TARDIS File 03-01: Smith and Jones

TARDIS File 03-01: Smith and Jones

The Big Idea: Medical student Martha Jones is having an ordinary day at work—until the hospital where she works is transported to the moon and is invaded by the alien Judoon. Good thing there’s a Doctor on hand to help out…

What’s So Great…

  • The opening three minutes which establish everything we need to know about Martha and her relationship to her family, and even throws the Doctor in for good measure.
  • The Judoon are so fearsome looking and scary—and then they mark people’s hands with a magic marker. That’s so cool.
  • The scene where the Doctor tries to convince Florence that he’s actually a patient in to have a foot operation is laugh-out-loud funny. David Tennant is a scream as he delivers the Doctor’s make-it-up-as-he-goes-along dialogue letter perfect: “you’ll have to excuse me, I’m a bit out of my depth, I’ve spent the past fifteen years working as a postman, hence the bunion.”
  • But that’s nothing compared to the final five minutes which takes every ounce of romance in Russell Davies’ script and puts it on screen. Murray Gold provides the gorgeous music, Charles Palmer gives us lush and beautiful pictures, and Freema Agyeman and David Tennant do the rest. Breathtaking, and lovely.

Quick Bits of Trivia: Roy Marsden (Mr Stoker) is best known for playing Adam Dalgliesh in the television adaptations of P.D. James’ popular mysteries. Freema Agyeman’s first scene in Doctor Who involved, appropriately, running down a corridor.

Things to Geek Out About…

  • The Doctor’s back to using his long established alias of John Smith, which he has used since 1969 in The War Games (and Jon Pertwee’s Doctor used it all the time as his name in the 1970s).
  • The Judoon look an awful lot like the Sontarans from the original TV series, and the vampire shapeshifters have a passing resemblance to their enemies the Rutans—one wonders, were they in the script in an earlier draft?
  • Surprise! Adeola, the Torchwood employee who was taken over by the Cybermen in Army of Ghosts (also played by Freema Agyeman)—and was subsequently killed—turns out to be Martha’s cousin. Who’d have thought?
  • Morgenstern mentions Mr. Saxon in his TV interview after the crisis is over.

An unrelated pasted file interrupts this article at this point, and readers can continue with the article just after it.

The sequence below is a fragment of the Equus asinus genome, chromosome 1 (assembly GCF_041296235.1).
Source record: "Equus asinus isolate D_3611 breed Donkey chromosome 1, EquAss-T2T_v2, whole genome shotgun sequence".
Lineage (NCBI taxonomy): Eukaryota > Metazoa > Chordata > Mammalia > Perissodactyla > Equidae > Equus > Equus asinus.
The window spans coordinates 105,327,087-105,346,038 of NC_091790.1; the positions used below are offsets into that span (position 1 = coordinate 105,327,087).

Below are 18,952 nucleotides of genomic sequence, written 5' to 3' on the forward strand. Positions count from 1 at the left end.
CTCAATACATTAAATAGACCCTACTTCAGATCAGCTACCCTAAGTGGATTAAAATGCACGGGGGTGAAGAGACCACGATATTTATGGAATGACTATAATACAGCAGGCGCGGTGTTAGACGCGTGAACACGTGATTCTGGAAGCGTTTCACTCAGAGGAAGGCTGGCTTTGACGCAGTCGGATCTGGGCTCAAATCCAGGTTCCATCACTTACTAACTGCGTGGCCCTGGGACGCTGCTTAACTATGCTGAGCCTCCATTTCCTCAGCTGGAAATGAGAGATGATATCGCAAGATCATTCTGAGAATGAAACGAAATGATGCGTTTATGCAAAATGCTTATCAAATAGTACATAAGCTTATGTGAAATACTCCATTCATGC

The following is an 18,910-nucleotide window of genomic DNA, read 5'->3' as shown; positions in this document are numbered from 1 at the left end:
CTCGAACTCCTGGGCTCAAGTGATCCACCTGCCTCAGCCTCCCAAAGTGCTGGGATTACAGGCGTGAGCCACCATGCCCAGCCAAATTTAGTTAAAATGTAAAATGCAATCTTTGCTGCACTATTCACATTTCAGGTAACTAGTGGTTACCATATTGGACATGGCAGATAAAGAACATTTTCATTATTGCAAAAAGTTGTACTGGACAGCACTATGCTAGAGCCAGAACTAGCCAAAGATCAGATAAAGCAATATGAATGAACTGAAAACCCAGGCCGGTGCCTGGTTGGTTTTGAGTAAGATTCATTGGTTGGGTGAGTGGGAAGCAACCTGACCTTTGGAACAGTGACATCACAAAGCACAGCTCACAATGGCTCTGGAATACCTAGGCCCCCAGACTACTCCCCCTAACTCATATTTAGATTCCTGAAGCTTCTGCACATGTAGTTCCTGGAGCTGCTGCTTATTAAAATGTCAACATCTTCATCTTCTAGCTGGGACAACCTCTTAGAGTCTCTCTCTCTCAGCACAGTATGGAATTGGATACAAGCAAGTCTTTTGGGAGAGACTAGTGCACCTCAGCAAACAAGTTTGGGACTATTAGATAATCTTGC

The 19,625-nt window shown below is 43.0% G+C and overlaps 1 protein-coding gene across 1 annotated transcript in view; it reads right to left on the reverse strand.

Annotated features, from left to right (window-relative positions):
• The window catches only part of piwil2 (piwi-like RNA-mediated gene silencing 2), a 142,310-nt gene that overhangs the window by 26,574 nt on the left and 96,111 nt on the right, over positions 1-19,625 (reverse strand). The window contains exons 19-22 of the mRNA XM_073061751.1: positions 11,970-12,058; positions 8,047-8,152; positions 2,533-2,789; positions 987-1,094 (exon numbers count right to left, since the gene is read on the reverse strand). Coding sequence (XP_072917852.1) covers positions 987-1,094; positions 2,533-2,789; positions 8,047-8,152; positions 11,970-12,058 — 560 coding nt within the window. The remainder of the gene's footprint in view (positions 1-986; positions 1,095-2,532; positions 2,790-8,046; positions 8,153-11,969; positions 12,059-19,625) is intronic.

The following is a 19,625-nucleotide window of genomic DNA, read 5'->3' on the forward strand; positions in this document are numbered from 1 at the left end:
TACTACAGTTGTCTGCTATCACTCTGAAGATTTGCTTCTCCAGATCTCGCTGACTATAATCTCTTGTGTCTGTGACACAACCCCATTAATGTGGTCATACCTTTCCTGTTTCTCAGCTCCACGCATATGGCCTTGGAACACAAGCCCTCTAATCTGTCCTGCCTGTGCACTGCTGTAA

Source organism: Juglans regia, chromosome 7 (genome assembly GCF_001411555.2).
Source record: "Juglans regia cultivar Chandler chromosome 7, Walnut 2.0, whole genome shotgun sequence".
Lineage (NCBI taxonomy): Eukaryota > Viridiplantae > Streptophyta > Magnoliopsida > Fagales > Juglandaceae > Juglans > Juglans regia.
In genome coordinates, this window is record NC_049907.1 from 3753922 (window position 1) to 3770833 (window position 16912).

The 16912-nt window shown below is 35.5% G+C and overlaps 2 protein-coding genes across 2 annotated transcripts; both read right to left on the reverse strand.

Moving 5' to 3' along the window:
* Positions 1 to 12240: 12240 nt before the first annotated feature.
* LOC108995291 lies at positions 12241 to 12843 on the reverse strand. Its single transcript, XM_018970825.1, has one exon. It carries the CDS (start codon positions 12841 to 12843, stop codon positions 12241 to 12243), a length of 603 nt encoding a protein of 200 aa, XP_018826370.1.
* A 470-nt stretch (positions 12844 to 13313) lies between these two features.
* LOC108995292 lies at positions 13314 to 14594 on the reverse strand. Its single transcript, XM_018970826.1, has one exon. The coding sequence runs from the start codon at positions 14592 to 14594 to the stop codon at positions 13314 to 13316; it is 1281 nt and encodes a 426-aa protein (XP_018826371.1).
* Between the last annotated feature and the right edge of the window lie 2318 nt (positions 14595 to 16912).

Not to Complain But… Given that it has been detached from its foundation, how can the hospital not only stay up structurally but have power for not only all the lights and computers but turning X-Rays and MRI machines into deadly weapons?

All Things Considered… Three seasons into its latest incarnation as a television show, Doctor Who proves that it still has the capacity to surprise and to move its audience and to, when the need arises, completely reinvent itself. Smith and Jones shows the new series at its most confident, which is an astonishing feat when you consider it was starting from what is by every other measure a position of weakness: Rose is gone—a departure which sees the series not only lose a fantastic actress in Billie Piper, but the central character around whom the new series was based. The task before Russell T Davies was not just to replace Rose but to replace the backstory and a whole supporting cast as well as the companion’s relationship with the Doctor and… Never mind all that. Smith and Jones adroitly reinvents the show with a whole new companion and makes it all seem effortless.

Russell T Davies knows the audience has to fall in love with Martha and he’s written a showcase for her that does just that. And Freema Agyeman nails it absolutely and totally. She sparkles. There’s no other word for it. She’s absolutely delightful—charming, charismatic and confident, but completely grounded. And she works really well with David Tennant’s Doctor, providing a foil to his quirkiness in a way that Rose never could. She starts out regarding the Doctor as a relative equal intellectually and then falls for him the more she realizes she’s not. The chemistry is totally fissionable as a result.

Which is great because the plot, such as it is, is more designed to service the needs of introducing the character of Martha to the audience and to the Doctor. Which is absolutely fine because the story is big and colourful and fun and grandly entertaining on a scale you’ve come to expect for new Who. The Judoon are officious and imposing and awesomely designed, while the real threat turns out to hide behind the most banal disguise of all. Clearly Russell T Davies and Robert Holmes share the same warped sense of humour and I for one am glad to see that.

And David Tennant, quite simply, rocks. His mile-a-minute delivery makes everything barmy, funny and brilliant all at the same time. But he also excels at the quieter moments too, such as the final scene of the episode with Martha. Tennant and Agyeman are pitch-perfect here, both conveying mutual attraction but with entirely different agendas. It’s the perfect end to a really entertaining story and the perfect start to a new season of Doctor Who.

Line of the Week: “Bo! Sco! Fo! Do! No! Kro! Blo! Co! Sho! Ro!”

Index of TARDIS Files

TARDIS File prepared by Graeme Burk

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